Never accept a peaceful settlement with China: ex-Ukrainian lawmaker

10/28/2022 09:16 PM
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Former Ukrainian parliamentarian Hanna Hopko (center) takes part in the European Values Taiwan-Czechia-Ukraine Forum in Taipei Friday. CNA photo Oct. 28, 2022
Former Ukrainian parliamentarian Hanna Hopko (center) takes part in the European Values Taiwan-Czechia-Ukraine Forum in Taipei Friday. CNA photo Oct. 28, 2022

Taipei, Oct. 28 (CNA) Former Ukrainian parliamentarian Hanna Hopko told a security conference in Taipei on Friday that the people of Taiwan should learn from what happened to Ukraine and never accept any peaceful settlements proposed by China.

Hopko, who has met with President Tsai Ing-wen (蔡英文) and other top government officials on her visit to Taiwan, was addressing the European Values Taiwan-Czechia-Ukraine Forum hosted by the Prague-headquartered think tank, European Values Center for Security Policy (EVC).

Hopko said that since Russia invaded and subsequently annexed Crimea, a Ukrainian peninsula on the northern coast of the Black Sea, in 2014, the people of Ukraine have heard a great deal about how Ukraine should make "a peaceful settlement" or find "political, diplomatic solutions" with Russia.

According to Hopko, who is currently chairwoman of the Anti-Corruption Action Center (AntAC) based in Ukraine, the country has even come "under pressure" from its western partners to try to make peace with Russia.

"The result of such an approach is genocide," Hopko said, urging Taiwan to "learn the lesson" of Ukraine and "never trust or believe your neighbor with expansionist ambitions."

Taiwanese people should keep in mind what she called "hybrid methods" utilized by the likes of Russia and China, she said.

The Russians have bribed Ukrainian politicians, infiltrated Ukrainian institutions, and invested heavily in propaganda media in Ukraine for decades with the aim of expanding their influence while dividing Ukrainian society, she added.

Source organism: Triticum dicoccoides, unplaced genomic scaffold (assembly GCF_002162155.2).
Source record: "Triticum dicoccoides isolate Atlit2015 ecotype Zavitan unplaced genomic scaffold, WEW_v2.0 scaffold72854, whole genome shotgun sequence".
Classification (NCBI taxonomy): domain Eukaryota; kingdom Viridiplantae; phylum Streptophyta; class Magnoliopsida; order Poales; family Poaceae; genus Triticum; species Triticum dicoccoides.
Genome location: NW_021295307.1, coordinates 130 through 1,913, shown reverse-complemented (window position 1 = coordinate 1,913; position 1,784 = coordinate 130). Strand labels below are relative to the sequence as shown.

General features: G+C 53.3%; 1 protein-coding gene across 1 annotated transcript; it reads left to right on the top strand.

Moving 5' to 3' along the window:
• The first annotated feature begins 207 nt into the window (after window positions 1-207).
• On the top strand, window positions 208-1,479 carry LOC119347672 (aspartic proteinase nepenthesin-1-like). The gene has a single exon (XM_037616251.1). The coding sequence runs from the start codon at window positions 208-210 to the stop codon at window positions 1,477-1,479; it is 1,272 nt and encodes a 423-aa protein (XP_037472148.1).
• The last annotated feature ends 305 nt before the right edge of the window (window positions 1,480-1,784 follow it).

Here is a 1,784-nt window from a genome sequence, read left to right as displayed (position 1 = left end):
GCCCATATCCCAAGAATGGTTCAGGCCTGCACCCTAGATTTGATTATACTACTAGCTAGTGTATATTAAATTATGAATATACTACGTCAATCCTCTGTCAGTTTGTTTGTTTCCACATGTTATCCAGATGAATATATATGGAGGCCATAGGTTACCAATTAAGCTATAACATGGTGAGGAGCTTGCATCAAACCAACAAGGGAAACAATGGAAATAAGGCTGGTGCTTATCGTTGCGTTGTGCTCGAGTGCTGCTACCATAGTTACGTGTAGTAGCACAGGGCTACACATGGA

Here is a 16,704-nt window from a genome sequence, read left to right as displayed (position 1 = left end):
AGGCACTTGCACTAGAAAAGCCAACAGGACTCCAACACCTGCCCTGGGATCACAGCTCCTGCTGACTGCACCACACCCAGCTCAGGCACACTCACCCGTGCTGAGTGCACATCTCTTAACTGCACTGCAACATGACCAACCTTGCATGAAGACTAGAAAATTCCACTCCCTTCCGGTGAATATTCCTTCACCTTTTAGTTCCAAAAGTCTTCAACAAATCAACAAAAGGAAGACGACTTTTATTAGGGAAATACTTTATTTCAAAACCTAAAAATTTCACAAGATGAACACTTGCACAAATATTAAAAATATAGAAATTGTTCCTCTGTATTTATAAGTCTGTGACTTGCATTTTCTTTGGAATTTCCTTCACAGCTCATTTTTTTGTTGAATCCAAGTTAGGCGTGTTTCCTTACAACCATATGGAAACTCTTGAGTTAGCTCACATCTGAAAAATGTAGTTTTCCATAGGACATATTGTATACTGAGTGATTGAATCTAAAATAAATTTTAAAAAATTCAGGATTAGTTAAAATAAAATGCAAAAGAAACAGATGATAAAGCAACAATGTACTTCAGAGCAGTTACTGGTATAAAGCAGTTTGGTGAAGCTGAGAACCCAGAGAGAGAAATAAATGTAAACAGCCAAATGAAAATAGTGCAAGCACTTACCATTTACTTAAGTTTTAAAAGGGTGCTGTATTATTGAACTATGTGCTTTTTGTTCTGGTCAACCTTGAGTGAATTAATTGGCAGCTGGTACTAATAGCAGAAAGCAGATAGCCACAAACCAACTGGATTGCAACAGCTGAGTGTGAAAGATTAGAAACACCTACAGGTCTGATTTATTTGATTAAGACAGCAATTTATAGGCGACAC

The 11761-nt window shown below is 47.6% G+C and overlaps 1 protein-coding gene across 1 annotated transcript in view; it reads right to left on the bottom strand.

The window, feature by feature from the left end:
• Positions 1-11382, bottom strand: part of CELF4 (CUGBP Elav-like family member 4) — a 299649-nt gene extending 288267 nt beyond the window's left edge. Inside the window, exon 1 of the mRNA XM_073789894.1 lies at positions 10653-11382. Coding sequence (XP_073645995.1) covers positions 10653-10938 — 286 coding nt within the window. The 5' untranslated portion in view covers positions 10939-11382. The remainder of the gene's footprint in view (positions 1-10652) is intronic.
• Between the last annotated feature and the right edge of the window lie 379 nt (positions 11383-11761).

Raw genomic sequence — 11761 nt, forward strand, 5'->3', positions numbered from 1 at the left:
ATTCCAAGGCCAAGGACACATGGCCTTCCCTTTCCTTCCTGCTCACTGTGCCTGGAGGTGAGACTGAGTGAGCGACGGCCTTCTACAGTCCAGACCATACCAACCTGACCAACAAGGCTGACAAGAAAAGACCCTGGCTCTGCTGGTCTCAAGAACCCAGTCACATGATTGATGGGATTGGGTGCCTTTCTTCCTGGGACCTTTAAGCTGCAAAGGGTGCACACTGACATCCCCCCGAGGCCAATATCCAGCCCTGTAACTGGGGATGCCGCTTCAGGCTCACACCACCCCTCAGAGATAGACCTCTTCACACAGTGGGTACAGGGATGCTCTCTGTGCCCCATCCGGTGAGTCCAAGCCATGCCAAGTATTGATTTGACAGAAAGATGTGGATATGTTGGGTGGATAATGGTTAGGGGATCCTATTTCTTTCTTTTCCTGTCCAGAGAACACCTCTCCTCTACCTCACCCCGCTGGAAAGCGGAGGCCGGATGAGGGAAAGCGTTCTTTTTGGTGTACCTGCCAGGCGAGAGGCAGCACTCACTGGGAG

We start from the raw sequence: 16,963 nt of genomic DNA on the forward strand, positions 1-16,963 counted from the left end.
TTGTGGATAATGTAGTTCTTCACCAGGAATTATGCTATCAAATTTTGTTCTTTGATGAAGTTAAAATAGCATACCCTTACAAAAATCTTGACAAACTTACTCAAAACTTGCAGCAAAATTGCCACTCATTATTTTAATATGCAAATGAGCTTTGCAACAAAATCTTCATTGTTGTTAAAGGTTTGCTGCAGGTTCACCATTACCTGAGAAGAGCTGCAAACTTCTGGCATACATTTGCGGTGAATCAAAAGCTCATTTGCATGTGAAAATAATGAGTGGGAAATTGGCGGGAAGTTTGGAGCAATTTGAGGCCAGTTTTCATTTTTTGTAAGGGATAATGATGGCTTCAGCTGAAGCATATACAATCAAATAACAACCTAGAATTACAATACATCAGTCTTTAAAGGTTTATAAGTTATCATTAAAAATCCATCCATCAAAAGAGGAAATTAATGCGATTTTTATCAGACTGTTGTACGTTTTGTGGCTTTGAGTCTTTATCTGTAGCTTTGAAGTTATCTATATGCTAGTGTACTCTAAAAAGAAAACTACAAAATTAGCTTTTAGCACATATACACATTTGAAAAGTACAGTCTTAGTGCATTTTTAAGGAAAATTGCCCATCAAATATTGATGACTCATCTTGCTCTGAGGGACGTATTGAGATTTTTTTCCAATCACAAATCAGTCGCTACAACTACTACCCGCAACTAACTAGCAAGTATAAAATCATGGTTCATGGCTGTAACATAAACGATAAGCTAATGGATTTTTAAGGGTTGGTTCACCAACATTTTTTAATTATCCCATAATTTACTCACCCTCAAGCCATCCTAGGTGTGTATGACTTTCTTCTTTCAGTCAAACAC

At the same time, Hopko said democracies around the world should abandon their long-standing policy of "strategic ambiguity" toward Taiwan and instead adopt "strategic clarity" so as not to repeat the tragedy of Ukraine in Taiwan.

Former Ukrainian parliamentarian Hanna Hopko. CNA photo Oct. 28, 2022
Former Ukrainian parliamentarian Hanna Hopko. CNA photo Oct. 28, 2022

Over the past few decades, the U.S. has intentionally maintained a stance characterized as "strategic ambiguity," under which Washington is deliberately vague about whether the U.S. will come to Taiwan's defense in the event of an attack by China.

Hopko also said that western powers opposing the Russian invasion of Ukraine should make "decisive actions" to stop the ongoing Russian invasion and help Ukraine win its fight instead of showing signs of hesitation in the wake of nuclear threats from Russia.

She argued that if western countries allow Russia to "blackmail the whole world with the use of nuclear power," it will give China the impression that it can do the same to prevent intervention by the international community if it attacks Taiwan.

Žygimantas Pavilionis, deputy chair of the Committee on European Affairs in the Lithuanian parliament, expressed similar views, saying at the conference that Taiwan should convince the U.S. to abandon strategic ambiguity as such a policy might be regarded by China as a display of "weakness."

"You have to be very clear about what is the red line that [your enemies] cannot even think to cross," he said.

In the meantime, he said, Taiwan should continue to arm itself because eventually the people of Taiwan will be the ones defending their country should China launch an invasion.

Pavilionis also urged Taiwan to reduce its trade dependence on China, saying that it is "a suicide mission" if the county continues to "put all the money in China's pockets."

Žygimantas Pavilionis, deputy chair of the Committee on European Affairs in the Lithuanian parliament. CNA photo Oct. 28, 2022
Žygimantas Pavilionis, deputy chair of the Committee on European Affairs in the Lithuanian parliament. CNA photo Oct. 28, 2022

In 2021, 42 percent of Taiwan's exports went to China, from where it received 22 percent of its imports, according to Taiwan's Bureau of Foreign Trade data.

Meanwhile, EVC Director Jakub Janda said Friday's conference was part of efforts by the think tank to foster more exchanges between Taiwan and Central and Eastern European nations on defense and security policies.

The EVC, which established a Taipei office in January, also aims to facilitate political ties between Taiwan and Czechia, Janda said, adding that the Speaker of the Czech Chamber of Deputies Markéta Pekarová Adamová is planning to lead a delegation to Taiwan next spring.

(By Teng Pei-ju)

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